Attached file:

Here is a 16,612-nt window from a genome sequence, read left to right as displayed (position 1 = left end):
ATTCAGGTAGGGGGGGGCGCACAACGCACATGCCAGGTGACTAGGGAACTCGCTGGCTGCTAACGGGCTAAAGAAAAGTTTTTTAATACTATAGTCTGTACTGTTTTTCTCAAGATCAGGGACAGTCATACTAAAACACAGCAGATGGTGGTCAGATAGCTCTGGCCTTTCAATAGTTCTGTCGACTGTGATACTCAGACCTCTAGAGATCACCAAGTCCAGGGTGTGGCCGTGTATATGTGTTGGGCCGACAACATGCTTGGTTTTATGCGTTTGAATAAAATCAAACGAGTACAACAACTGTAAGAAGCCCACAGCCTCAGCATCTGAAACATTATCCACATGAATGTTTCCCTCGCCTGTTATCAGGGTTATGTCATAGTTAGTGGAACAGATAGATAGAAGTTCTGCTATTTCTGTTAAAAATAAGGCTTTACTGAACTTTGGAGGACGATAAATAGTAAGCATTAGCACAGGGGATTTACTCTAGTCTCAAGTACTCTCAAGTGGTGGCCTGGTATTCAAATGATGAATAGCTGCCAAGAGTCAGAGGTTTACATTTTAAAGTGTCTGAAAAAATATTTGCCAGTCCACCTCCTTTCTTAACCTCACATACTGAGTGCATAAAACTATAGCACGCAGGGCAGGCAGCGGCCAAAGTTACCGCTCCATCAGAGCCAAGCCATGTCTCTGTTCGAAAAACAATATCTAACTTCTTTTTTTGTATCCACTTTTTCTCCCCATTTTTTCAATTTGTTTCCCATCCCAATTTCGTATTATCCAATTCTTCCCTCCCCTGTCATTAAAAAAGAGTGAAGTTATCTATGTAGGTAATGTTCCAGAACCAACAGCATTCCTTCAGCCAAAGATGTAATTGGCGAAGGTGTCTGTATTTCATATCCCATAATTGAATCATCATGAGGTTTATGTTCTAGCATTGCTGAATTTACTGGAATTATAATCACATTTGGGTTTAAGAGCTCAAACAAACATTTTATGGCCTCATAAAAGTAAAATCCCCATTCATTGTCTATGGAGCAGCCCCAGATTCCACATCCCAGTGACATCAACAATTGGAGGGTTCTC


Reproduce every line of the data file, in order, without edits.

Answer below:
Here is a 16,612-nt window from a genome sequence, read left to right as displayed (position 1 = left end):
ATTCAGGTAGGGGGGGGCGCACAACGCACATGCCAGGTGACTAGGGAACTCGCTGGCTGCTAACGGGCTAAAGAAAAGTTTTTTAATACTATAGTCTGTACTGTTTTTCTCAAGATCAGGGACAGTCATACTAAAACACAGCAGATGGTGGTCAGATAGCTCTGGCCTTTCAATAGTTCTGTCGACTGTGATACTCAGACCTCTAGAGATCACCAAGTCCAGGGTGTGGCCGTGTATATGTGTTGGGCCGACAACATGCTTGGTTTTATGCGTTTGAATAAAATCAAACGAGTACAACAACTGTAAGAAGCCCACAGCCTCAGCATCTGAAACATTATCCACATGAATGTTTCCCTCGCCTGTTATCAGGGTTATGTCATAGTTAGTGGAACAGATAGATAGAAGTTCTGCTATTTCTGTTAAAAATAAGGCTTTACTGAACTTTGGAGGACGATAAATAGTAAGCATTAGCACAGGGGATTTACTCTAGTCTCAAGTACTCTCAAGTGGTGGCCTGGTATTCAAATGATGAATAGCTGCCAAGAGTCAGAGGTTTACATTTTAAAGTGTCTGAAAAAATATTTGCCAGTCCACCTCCTTTCTTAACCTCACATACTGAGTGCATAAAACTATAGCACGCAGGGCAGGCAGCGGCCAAAGTTACCGCTCCATCAGAGCCAAGCCATGTCTCTGTTCGAAAAACAATATCTAACTTCTTTTTTTGTATCCACTTTTTCTCCCCATTTTTTCAATTTGTTTCCCATCCCAATTTCGTATTATCCAATTCTTCCCTCCCCTGTCATTAAAAAAGAGTGAAGTTATCTATGTAGGTAATGTTCCAGAACCAACAGCATTCCTTCAGCCAAAGATGTAATTGGCGAAGGTGTCTGTATTTCATATCCCATAATTGAATCATCATGAGGTTTATGTTCTAGCATTGCTGAATTTACTGGAATTATAATCACATTTGGGTTTAAGAGCTCAAACAAACATTTTATGGCCTCATAAAAGTAAAATCCCCATTCATTGTCTATGGAGCAGCCCCAGATTCCACATCCCAGTGACATCAACAATTGGAGGGTTCTC